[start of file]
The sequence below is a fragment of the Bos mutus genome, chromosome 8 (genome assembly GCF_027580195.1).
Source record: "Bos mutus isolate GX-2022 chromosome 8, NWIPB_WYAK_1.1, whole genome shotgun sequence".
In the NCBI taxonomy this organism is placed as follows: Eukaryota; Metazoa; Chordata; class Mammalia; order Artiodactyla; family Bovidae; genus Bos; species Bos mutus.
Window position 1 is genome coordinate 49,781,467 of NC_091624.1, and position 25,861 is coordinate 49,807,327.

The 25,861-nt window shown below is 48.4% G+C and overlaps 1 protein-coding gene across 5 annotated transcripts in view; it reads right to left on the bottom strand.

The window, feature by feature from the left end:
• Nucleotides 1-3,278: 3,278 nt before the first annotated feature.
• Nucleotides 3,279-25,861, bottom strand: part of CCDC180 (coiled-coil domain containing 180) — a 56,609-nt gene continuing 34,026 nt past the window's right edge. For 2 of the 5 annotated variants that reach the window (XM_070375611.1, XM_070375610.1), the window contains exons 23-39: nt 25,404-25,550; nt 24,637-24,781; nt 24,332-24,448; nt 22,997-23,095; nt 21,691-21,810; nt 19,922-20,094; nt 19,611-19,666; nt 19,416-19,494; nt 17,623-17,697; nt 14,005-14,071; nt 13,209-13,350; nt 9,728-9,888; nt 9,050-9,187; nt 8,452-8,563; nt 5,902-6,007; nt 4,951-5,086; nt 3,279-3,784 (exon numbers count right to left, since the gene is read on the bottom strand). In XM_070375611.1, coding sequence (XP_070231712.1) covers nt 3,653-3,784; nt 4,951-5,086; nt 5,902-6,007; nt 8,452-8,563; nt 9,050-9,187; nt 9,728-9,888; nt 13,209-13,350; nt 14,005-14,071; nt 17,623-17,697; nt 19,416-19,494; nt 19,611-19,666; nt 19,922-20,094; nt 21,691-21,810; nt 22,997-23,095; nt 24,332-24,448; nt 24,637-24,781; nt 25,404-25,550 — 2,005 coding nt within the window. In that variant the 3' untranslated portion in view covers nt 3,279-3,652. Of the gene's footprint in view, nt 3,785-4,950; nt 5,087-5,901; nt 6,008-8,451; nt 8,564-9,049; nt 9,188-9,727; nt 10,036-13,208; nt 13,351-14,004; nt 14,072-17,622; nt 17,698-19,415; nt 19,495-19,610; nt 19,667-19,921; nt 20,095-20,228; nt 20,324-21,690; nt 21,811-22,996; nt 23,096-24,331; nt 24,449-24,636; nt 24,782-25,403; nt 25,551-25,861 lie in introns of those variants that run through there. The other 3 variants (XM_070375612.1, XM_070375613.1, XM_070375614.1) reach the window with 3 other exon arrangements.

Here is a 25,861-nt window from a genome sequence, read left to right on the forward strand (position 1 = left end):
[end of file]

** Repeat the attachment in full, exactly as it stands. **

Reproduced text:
The sequence below is a fragment of the Bos mutus genome, chromosome 8 (genome assembly GCF_027580195.1).
Source record: "Bos mutus isolate GX-2022 chromosome 8, NWIPB_WYAK_1.1, whole genome shotgun sequence".
In the NCBI taxonomy this organism is placed as follows: Eukaryota; Metazoa; Chordata; class Mammalia; order Artiodactyla; family Bovidae; genus Bos; species Bos mutus.
Window position 1 is genome coordinate 49,781,467 of NC_091624.1, and position 25,861 is coordinate 49,807,327.

The 25,861-nt window shown below is 48.4% G+C and overlaps 1 protein-coding gene across 5 annotated transcripts in view; it reads right to left on the bottom strand.

The window, feature by feature from the left end:
• Nucleotides 1-3,278: 3,278 nt before the first annotated feature.
• Nucleotides 3,279-25,861, bottom strand: part of CCDC180 (coiled-coil domain containing 180) — a 56,609-nt gene continuing 34,026 nt past the window's right edge. For 2 of the 5 annotated variants that reach the window (XM_070375611.1, XM_070375610.1), the window contains exons 23-39: nt 25,404-25,550; nt 24,637-24,781; nt 24,332-24,448; nt 22,997-23,095; nt 21,691-21,810; nt 19,922-20,094; nt 19,611-19,666; nt 19,416-19,494; nt 17,623-17,697; nt 14,005-14,071; nt 13,209-13,350; nt 9,728-9,888; nt 9,050-9,187; nt 8,452-8,563; nt 5,902-6,007; nt 4,951-5,086; nt 3,279-3,784 (exon numbers count right to left, since the gene is read on the bottom strand). In XM_070375611.1, coding sequence (XP_070231712.1) covers nt 3,653-3,784; nt 4,951-5,086; nt 5,902-6,007; nt 8,452-8,563; nt 9,050-9,187; nt 9,728-9,888; nt 13,209-13,350; nt 14,005-14,071; nt 17,623-17,697; nt 19,416-19,494; nt 19,611-19,666; nt 19,922-20,094; nt 21,691-21,810; nt 22,997-23,095; nt 24,332-24,448; nt 24,637-24,781; nt 25,404-25,550 — 2,005 coding nt within the window. In that variant the 3' untranslated portion in view covers nt 3,279-3,652. Of the gene's footprint in view, nt 3,785-4,950; nt 5,087-5,901; nt 6,008-8,451; nt 8,564-9,049; nt 9,188-9,727; nt 10,036-13,208; nt 13,351-14,004; nt 14,072-17,622; nt 17,698-19,415; nt 19,495-19,610; nt 19,667-19,921; nt 20,095-20,228; nt 20,324-21,690; nt 21,811-22,996; nt 23,096-24,331; nt 24,449-24,636; nt 24,782-25,403; nt 25,551-25,861 lie in introns of those variants that run through there. The other 3 variants (XM_070375612.1, XM_070375613.1, XM_070375614.1) reach the window with 3 other exon arrangements.

Here is a 25,861-nt window from a genome sequence, read left to right on the forward strand (position 1 = left end):